COSEWIC assessment and status report on the Bocaccio in Canada
- Assessment Summary
- Executive Summary
- COSEWIC Mandate, Membership and Definitions
- Lists of Figures, Tables and Appendices
- Species Information
- Population Sizes and Trends
- Limiting Factors and Threats
- Special Significance of the Species
- Existing Protection or Other Status
- Summary of Status Report
- Technical Summary
- Acknowledgements and Literature Cited
Bocaccio are found in the eastern Pacific Ocean from Stepovak Bay, Alaska west of Kodiak Island, to Punta Blanca, Baja California, Mexico (Eschmeyer et al. 1983).
Commercial trawl catches indicate that bocaccio are present along the entire outer Pacific coast of Canada (Fig. 3a, Table 1). The largest reported catches have come from the northwest end of Vancouver Island and Queen Charlotte Sound. As most commercial groundfish fishing is conducted on the outer coast near the continental shelf break, there is little information on the distribution in the inlets and nearshore waters of B.C. However, they have been reported from the Strait of Georgia, Juan de Fuca Strait, Queen Charlotte Strait, Barkley Sound and Fitz Hugh Sound (Fig. 4, Table 2). Note in Figs. 3-5 that most of the trawl catch comes from tows conducted near the break-in-slope of the continental shelf, as well as the edges of Sea Otter, Reed and Moresby Troughs in Queen Charlotte Sound. Like many of the deeper water rockfishes, highest catch densities are found over rocky high relief bottom near the edge of the continental shelf. U.S. catches have traditionally come from the California and Washington trawl fisheries with small amounts from Alaska (Table 3).
There are no obvious trends in the distribution of bocaccio catches in the outer coast trawl fishery since 1996 (Figs. 6 and 7). We assume that this species has been present throughout this range since the development of the fishery (Table 1). Longer-term comparisons of the distribution are problematic owing to inadequate geospatial data prior to 1991 (see Rutherford 1999), and lack of data on rockfish species composition, prior to 1967 (Tagart and Kimura 1982).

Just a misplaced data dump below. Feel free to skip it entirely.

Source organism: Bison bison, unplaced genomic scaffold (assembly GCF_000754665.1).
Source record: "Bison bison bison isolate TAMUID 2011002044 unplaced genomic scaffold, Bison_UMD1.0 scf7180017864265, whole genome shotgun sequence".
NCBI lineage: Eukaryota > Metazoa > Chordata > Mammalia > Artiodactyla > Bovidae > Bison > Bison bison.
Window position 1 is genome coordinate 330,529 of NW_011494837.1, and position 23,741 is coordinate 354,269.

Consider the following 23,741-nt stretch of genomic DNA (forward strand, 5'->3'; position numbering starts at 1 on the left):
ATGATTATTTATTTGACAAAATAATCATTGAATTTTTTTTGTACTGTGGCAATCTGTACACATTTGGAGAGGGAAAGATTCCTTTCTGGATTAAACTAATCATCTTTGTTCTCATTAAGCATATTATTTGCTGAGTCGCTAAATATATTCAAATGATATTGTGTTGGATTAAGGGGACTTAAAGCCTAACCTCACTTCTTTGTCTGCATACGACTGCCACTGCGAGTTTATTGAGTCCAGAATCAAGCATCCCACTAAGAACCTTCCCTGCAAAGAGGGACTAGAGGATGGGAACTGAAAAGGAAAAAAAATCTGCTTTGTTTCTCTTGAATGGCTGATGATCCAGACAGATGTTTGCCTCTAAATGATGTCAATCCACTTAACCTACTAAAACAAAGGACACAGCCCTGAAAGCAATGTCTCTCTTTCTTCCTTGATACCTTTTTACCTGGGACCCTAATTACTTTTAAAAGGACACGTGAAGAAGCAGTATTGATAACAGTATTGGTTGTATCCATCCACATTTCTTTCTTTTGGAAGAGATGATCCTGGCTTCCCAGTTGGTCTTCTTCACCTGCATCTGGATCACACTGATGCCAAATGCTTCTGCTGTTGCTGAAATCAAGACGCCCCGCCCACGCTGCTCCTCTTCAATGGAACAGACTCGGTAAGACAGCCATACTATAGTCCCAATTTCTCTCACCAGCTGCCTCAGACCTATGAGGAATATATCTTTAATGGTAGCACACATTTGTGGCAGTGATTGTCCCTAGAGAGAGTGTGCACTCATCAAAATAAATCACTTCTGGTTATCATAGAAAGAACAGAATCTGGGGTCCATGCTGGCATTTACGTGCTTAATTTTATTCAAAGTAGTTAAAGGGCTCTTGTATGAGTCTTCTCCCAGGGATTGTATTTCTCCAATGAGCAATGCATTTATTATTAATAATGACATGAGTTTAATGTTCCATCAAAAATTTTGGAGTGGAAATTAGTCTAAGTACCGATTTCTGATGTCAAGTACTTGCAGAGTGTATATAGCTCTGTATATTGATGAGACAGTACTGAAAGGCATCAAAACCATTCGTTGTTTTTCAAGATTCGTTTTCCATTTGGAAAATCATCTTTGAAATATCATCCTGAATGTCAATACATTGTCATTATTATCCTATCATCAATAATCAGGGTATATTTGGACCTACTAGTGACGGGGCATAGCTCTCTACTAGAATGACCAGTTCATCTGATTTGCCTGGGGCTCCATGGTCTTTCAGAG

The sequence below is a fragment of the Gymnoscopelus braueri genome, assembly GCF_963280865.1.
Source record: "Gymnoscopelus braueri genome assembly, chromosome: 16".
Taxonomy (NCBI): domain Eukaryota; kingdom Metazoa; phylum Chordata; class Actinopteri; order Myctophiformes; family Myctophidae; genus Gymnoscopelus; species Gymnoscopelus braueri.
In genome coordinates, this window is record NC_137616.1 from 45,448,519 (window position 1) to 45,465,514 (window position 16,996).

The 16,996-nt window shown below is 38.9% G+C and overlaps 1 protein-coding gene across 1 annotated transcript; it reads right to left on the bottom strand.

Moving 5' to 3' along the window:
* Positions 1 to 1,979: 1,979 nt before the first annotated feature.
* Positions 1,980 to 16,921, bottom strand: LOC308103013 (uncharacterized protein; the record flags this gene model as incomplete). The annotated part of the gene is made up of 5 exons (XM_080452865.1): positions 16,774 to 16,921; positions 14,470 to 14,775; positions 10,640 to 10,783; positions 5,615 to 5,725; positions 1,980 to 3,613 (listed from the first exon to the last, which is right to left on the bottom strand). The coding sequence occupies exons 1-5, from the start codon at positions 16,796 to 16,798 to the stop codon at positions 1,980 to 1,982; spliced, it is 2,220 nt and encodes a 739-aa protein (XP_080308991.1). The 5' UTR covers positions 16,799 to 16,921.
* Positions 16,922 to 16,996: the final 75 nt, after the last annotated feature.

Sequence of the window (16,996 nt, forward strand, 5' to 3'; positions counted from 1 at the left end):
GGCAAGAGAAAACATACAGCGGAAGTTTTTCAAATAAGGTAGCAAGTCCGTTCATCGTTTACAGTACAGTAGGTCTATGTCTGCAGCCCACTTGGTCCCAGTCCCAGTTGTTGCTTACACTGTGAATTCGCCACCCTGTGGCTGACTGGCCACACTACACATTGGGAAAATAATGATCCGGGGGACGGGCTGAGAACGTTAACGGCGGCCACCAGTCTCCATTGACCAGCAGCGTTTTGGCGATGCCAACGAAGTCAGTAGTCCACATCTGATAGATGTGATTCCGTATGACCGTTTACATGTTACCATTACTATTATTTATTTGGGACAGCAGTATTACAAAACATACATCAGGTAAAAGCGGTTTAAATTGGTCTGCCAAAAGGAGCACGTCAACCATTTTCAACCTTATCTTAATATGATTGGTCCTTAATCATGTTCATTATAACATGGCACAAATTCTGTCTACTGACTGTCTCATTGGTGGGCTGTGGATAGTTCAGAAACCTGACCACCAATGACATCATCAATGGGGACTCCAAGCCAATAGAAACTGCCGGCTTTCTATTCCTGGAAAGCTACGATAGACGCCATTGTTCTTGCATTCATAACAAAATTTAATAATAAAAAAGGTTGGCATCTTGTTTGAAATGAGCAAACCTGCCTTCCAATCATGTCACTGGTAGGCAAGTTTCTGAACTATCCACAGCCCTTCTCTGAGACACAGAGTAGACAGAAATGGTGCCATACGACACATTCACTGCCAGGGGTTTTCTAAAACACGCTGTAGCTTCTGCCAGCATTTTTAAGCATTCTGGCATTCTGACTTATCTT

Detailed catch data from rockfish fisheries by First Nations are not available. However, a First Nations spokesperson indicated that bocaccio have always been a part of the aboriginal fisheries on the west coast of Vancouver Island (A. Amos, pers. comm. Appendix 1). Results from middens are inconclusive owing to the difficulty in identifying rockfish remains to species.
There have been no trawl landings of bocaccio reported in sales slips or dockside monitoring from the Strait of Georgia since 1983 (Minor Areas 13-18, 28, 29) (Table 2, Fig. 3b). However, retention of rockfish is now prohibited and no trips have observers. Bocaccio have been observed in recent shrimp surveys in the Strait of Georgia (Fig. 4). One trawl fisher commented that, over the last 20 years, he has captured 8-10 bocaccio from the lower part of the Strait of Georgia (Minor Areas 17-19) and in the last few years has captured two adults from Minor Area 18. He also commented that bocaccio are common in Juan de Fuca Strait (Minor Area 20) (T. McDermid, pers. comm. Appendix 1).
Also shown are the boundaries of Major Areas used by DFO fisheries management.
Includes trawl discards but hook and line discards and aboriginal and recreational catches unknown.
Commercial salmon troll fishers commented that while they captured bocaccio in the Strait of Georgia during the 1970s (Minor Area 17), they did not recall catching them in the same area in the 1990s (R.N. Best and R.A. Best, pers. comm. Appendix 1). There is qualitative evidence that bocaccio were more common in recreational catches of the Strait of Georgia and in Howe Sound (Minor Area 28) from the 1940-1960s (Pierrepont 2001) (R. North, pers. comm. Appendix 1). Nevertheless, bocaccio continue to be captured in the recreational fishery in Minor Area 17 (T.G. Brown, pers. comm. Appendix 1) (Fig. 3b).
Year of capture is noted for the observations in enclosed waters (* the point labeled “1997” in Barkley Sound was recorded on an observed commercial shrimp trawl trip).
See Figure 3 for chart of Minor Areas). Aboriginal and recreational catches not included.
Trawled areas are indicated in red. The intensity in colour varies proportionally with the number of trawls in each 1 km2 block.
n.a. = not available
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